She landed beneath him with an umph and started pelting his chest with her small fists. “Get off me, oaf.”
Pain pierced his calf as her damn familiar clamped his massive jaws around Draigh’s leg and gave it a warning squeeze, a low growl rumbling in his chest.
The stench of sour, old death assailed his nostrils. Draigh squinted through the shadows beyond the door and saw movement. “Stop it, witch! Call off your dog. We have company.”
He tried to grab her wrists but she was too agitated. Fighting the urge to smack her unconscious, Draigh screamed into her face, “Stop fighting me. Edana’s pets are about to descend on us.”
Fortunately her dog was smarter than she. He released Draigh and stood with teeth bared, snarling at the shadowed entrance.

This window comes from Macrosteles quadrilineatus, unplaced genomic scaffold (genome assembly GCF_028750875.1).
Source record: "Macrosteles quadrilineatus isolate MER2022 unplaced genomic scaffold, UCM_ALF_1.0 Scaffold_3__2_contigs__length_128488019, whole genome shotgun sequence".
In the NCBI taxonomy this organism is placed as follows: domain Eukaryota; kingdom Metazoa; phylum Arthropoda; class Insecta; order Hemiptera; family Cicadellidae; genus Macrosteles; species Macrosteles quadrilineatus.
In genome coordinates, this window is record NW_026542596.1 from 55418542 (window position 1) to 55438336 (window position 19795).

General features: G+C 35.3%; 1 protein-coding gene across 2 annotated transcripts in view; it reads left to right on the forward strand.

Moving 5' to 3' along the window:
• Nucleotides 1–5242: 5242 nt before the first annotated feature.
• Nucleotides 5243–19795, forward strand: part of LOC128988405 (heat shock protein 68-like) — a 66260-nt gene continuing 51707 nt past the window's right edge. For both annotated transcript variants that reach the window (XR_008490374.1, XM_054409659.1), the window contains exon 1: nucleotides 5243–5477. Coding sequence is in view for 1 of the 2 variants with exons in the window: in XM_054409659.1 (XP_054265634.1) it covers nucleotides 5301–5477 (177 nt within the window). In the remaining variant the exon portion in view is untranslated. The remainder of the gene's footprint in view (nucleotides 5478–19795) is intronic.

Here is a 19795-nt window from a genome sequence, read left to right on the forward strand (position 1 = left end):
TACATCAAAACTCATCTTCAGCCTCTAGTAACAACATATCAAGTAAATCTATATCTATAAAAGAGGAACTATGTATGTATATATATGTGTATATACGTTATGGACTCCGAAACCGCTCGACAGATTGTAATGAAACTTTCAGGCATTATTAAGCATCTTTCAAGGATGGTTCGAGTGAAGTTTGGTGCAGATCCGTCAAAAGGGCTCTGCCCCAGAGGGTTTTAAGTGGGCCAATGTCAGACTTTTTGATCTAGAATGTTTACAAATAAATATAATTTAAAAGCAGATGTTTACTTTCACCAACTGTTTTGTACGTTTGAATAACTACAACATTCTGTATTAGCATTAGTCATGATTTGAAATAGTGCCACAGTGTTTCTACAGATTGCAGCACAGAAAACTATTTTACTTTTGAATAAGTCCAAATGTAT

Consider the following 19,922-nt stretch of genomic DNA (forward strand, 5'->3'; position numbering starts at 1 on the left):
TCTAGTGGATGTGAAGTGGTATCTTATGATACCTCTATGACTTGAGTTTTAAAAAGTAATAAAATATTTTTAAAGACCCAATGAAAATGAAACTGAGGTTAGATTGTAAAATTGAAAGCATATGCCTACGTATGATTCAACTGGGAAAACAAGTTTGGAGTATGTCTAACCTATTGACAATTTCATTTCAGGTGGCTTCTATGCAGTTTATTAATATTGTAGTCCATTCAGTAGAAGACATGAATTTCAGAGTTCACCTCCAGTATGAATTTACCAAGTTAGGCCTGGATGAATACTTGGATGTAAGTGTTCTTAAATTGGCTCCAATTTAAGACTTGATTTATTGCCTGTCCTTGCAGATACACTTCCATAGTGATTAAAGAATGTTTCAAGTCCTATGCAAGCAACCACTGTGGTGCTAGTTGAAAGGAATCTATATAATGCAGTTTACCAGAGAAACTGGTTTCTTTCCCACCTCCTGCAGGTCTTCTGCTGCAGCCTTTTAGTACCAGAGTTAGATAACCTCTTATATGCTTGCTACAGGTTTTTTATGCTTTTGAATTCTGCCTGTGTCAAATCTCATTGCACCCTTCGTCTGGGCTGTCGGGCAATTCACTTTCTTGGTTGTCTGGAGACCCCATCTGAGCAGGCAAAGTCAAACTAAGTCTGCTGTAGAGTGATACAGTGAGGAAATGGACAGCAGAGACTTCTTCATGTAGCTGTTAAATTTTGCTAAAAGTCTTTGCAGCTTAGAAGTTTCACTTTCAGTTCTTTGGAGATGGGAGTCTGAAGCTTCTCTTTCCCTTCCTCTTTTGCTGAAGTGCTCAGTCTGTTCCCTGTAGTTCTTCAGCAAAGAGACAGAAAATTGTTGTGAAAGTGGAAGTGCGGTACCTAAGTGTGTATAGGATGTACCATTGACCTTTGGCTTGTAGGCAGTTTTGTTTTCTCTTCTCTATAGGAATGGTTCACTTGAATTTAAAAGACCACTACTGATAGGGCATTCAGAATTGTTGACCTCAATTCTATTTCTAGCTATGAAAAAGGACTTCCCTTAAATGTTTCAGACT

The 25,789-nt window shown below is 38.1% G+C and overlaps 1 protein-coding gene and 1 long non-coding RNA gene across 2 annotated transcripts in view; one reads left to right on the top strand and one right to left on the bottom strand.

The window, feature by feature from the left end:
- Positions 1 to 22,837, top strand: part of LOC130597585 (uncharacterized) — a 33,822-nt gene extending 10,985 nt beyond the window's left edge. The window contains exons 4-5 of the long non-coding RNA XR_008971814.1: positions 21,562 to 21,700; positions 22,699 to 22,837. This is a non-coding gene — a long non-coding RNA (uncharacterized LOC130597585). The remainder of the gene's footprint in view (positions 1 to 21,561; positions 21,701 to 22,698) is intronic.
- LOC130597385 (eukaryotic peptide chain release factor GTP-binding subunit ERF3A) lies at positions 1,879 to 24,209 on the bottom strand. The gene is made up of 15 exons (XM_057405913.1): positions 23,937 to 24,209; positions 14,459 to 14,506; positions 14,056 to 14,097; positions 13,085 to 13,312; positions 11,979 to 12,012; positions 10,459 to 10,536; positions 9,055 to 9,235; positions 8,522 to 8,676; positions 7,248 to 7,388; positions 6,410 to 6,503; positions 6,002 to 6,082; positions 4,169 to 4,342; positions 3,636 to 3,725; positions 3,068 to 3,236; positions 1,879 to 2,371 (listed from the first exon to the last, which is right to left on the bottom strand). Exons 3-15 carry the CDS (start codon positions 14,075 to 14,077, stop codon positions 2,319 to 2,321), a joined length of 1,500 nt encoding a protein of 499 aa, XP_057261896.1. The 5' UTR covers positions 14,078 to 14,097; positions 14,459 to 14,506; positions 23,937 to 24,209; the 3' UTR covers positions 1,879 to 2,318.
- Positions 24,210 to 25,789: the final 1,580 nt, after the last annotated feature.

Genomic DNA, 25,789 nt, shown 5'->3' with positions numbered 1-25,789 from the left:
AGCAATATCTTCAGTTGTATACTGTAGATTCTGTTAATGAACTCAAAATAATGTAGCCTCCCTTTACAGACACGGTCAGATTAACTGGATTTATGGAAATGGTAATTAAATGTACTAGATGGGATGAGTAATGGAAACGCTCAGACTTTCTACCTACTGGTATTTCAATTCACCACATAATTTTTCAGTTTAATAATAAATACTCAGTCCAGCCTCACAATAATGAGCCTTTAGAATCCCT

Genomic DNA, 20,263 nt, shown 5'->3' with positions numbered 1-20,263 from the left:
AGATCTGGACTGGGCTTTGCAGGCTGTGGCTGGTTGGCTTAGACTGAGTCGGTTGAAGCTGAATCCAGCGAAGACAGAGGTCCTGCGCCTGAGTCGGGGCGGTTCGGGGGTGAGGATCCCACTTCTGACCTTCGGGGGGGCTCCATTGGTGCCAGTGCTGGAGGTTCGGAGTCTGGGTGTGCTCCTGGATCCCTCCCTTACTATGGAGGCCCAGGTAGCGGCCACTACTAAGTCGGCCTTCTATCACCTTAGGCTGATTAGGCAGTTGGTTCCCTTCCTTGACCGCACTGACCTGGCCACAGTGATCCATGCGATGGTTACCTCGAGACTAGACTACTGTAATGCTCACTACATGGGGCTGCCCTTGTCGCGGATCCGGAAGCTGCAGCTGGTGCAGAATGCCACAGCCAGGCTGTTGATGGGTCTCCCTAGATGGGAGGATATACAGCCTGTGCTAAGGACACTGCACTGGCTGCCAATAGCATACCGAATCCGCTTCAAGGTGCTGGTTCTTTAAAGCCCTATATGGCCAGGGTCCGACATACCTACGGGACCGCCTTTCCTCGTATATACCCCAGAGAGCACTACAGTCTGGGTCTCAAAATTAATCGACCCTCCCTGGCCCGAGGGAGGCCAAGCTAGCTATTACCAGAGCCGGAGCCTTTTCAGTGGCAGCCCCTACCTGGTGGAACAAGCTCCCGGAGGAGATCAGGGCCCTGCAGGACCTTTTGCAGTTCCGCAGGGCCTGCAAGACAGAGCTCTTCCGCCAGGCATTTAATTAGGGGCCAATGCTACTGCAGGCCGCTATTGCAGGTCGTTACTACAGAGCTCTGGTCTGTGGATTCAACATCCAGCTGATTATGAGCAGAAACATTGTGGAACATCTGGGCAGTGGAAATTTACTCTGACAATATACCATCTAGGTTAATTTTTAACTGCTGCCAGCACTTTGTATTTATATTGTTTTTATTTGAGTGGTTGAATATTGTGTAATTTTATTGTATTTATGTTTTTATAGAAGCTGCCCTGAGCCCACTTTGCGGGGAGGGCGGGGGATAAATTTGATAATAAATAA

She peered around his shoulder just as the first pale half-rotted face appeared in the doorway. “Well why didn’t you say so?” The first blast of her magic nearly took his ear off.
He rolled off her. “Damn it, woman.”
She leapt to her feet and sent another blast into the conglomeration of mucus and bone marching stiffly toward them. The zombie’s bloodied, jagged teeth were bared in a warning hiss. When her magic hit, the thing surged backward, a huge chunk of its chest sloughing away under the force of her witch fire.
Draigh pulled one of his knives and leapt on the lumbering monster nearest him, slicing the knife cleanly through its spongy neck with one swipe. Putrid-smelling green slime sprayed in an arc from the blade of his knife, saturating Draigh’s face and arms. The head dropped to the ground and rolled away, and the body sank to the earth.
When Draigh looked toward the door, he was facing a small army of the mangy creatures. Ardith stood beside him, her eyes flashing and her fists fizzling with unshed magic.
He glanced at her. “I hate zombies.”
She gave him a slow smile. “You wanted exercise. I think you’re gonna get it.”
Then she leapt into the fray, witch fire flying, and Draigh reluctantly followed.